Monday, January 30, 2006

The Google Cache Decision

I've been reading a number of postings regarding the Google cache & copyright decision, and have posted some thoughts for discussion over at Slaw.

Related to this, check out Law Pundit's collection of blogosphere commentary.

Unlike Scott, who calls it "a sensible decision", I'm having some trouble seeing how it balances the rights of both online users and publishers.

For the record, I'm in favour of Google caching, or the Internet Archive caching. The larger problem around the web right now is the trend towards re-purposing the content of others. And I would rather consent (via the robots.txt standard) to let the 'good guys' in, than be forced to deny each and every 'bad guy' looking to cache my content... It's a very slippery slope to call the caching of online content 'fair use'.

Monday, January 23, 2006

David Maister's Expanded Voice - A New Blog!

Great news! Looks like law firm management guru David Maister has picked up the blogging torch! David's got a new website and new blog titled Passion, People and Principles.

In a very shrewd move, David has replaced his old 'Ask David' website feature with the blog. He's also co-launched a new podcast called Lessons I’ve Learned.

A couple of months back, David was kind enough to respond to my questions on legal KM & ROI. At the time I was thinking, wouldn't it be great to link back to his blog. Well, now I can.

Welcome to the party David. :-)

Friday, January 20, 2006

Crosby (not Sidney) on Professional Development & A New RSS Tool

A couple of quick pointers:

Have a great weekend,

Wednesday, January 18, 2006

The Steak Behind Kevin O'Keefe's Sizzle

Most of the legal blogging community is familiar with the voice of Kevin O'Keefe and his law blogging service. What may also be of interest, especially to the code junkies among us, is Jessie Newland's blog - Jessie is the IT Director for LexBlog. He's tracking a number of the new web 2.0 technologies such as Ruby on Rails and AJAX. And like me, he also regularly updates a linkblog so you can see what he's reading online.

If you want to know what's coming down the pipe next, it's guys like this that you'll want to keep watch of.

[Hat tip to Oncee @ the law firm IT blog for the link]

Tuesday, January 10, 2006

KM Blogs List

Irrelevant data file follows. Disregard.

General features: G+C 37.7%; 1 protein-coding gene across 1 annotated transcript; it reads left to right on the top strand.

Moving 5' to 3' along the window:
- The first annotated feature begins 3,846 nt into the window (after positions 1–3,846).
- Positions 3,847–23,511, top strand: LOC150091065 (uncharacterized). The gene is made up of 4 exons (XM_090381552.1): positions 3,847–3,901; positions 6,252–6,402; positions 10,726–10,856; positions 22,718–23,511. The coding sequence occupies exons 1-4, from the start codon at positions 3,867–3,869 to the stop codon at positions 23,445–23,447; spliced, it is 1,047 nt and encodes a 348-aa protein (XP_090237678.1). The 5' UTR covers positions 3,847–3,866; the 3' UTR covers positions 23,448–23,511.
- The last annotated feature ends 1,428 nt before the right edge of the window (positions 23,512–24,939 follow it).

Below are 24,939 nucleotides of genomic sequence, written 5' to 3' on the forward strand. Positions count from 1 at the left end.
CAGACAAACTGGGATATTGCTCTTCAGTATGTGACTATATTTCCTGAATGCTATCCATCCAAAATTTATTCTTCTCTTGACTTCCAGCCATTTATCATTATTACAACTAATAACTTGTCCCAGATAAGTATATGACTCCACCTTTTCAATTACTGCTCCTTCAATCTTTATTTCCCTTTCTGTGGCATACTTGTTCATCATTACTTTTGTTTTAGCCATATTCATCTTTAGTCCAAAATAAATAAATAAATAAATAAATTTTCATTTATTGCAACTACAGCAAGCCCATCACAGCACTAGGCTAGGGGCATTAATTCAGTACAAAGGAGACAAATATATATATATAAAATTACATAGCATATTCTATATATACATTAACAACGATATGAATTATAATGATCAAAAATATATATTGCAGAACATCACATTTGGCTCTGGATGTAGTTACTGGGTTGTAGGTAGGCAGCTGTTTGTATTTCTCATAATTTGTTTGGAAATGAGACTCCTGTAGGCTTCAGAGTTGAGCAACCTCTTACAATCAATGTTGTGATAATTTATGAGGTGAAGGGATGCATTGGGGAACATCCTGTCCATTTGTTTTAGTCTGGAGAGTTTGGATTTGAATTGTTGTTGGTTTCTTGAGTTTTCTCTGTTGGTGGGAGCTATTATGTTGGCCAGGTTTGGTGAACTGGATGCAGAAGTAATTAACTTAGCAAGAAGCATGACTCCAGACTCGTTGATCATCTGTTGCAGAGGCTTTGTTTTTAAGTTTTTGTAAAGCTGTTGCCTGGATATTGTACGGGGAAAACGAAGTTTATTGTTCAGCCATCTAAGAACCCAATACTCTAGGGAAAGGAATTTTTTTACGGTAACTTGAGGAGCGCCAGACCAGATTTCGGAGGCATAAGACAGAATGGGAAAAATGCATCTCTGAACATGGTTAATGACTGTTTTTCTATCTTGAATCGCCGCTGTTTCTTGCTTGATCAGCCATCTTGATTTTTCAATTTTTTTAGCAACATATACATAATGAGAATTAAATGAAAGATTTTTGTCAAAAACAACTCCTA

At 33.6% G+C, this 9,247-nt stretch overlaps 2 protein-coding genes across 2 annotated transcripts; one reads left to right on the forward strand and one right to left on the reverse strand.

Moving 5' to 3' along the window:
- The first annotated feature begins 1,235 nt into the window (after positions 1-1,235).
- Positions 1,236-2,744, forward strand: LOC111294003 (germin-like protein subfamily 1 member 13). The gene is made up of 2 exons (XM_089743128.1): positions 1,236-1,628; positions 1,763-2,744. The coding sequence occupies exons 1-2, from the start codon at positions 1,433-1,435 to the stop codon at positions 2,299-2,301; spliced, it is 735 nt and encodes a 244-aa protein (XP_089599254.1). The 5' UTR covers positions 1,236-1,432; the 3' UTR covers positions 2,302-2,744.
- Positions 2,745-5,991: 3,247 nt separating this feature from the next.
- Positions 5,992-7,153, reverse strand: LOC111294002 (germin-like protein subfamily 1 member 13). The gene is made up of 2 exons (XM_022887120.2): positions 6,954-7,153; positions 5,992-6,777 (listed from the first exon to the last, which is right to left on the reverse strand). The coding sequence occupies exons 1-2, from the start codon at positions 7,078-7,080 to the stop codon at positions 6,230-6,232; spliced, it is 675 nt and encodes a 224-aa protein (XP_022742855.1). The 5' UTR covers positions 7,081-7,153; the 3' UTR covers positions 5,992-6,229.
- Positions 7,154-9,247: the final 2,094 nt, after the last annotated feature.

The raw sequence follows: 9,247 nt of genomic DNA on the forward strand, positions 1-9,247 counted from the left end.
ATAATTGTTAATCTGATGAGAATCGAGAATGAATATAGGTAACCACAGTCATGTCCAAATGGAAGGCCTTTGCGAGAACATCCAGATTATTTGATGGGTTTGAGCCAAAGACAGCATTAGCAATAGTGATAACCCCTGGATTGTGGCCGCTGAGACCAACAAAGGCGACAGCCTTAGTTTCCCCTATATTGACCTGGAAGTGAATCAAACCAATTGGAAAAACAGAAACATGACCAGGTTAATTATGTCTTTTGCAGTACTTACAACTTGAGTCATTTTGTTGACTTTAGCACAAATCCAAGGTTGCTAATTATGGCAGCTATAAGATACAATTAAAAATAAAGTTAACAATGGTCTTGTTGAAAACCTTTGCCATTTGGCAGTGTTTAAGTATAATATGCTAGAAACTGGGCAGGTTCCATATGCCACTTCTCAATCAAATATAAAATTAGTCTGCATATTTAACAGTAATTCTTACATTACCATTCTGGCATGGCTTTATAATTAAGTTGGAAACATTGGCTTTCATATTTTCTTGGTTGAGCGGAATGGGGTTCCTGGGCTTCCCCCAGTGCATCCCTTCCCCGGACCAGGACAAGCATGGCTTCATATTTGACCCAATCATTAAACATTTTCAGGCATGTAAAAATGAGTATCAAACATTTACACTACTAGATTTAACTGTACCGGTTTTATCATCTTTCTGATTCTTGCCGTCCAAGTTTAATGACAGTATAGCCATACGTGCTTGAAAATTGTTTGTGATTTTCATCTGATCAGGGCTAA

Not me this time! :-) Jack Vinson has started a Blogdigger group to list the many and various Knowledge Management Blogs around the web.

Jack selected Blogdigger because it allows users to take a copy of the opml file, or subscribe to an RSS feed of the entire list. If you know of any others, get 'em in.

Nice work Dr. Vinson!

Friday, January 06, 2006

Personal RSS Feed Collections for Professionals

I was not pleased to see this Phil Wainewright article, and that he is ready to bury RSS! In fact, not pleased would be a major understatement.

Here's the key counter argument - when RSS stops delivering in a personal way, it will have regressed to be no more than traditional syndication, which lacked user control. It's no longer revolutionary, it's passive, and only marginally more helpful.

Relying on individuals like Robert Scoble or Dave Winer to deliver a 'river of news' to you is great in terms of evaluating a source's authority, but doesn't help the user determine subject coverage. Trusted sources are also only one part of building a great feed collection. How about some consideration for topical feed digests, search feeds, and keyword filtering of aggregated RSS collections? How about pulling feeds from the dark web, and pay-per-view materials? How about vanity feeds (corporate & personal)? How about using RSS for competitive intelligence? or just keeping track friends and family (blogs, photos, events, audio, & video collections)?

I understand that there will be naysayers along the way, but do not count out Personal RSS as an impact web technology!

I'll go out on a limb here... Mark my words, personalized collections of RSS feeds via Aggregators are going to be 'life changing' for the vast majority of business professionals online. And killing the concept of personal RSS collections, in favour of creating feed mashups for various targeted groups makes little sense when the true value of this technology is in its personal delivery.

In all honesty, there is going to be a learning curve, but the time savings and current awareness benefits of RSS cannot be ignored. There will come a point (in the not-so-distant future) when not having a well designed, culled, and customized collection of RSS feeds at one's disposal will put a professional at a distinct disadvantage.

Wainewright's piece may be written towards dumbing down RSS for the masses, but that doesn't wash for those in knowledge intensive professions. And in support of 'the masses', if they can configure an email account, they can surely figure out RSS. It's way too early in this game to bury RSS. [/Rant off]

Tuesday, January 03, 2006

Happy New Year!

Wishing you a prosperous and fun filled New Year, the VLLB will resume postings very soon.

And if it looks like I took 10 days off and didn't tell anyone, well, I did kinda do that... 'Tis the season. :-)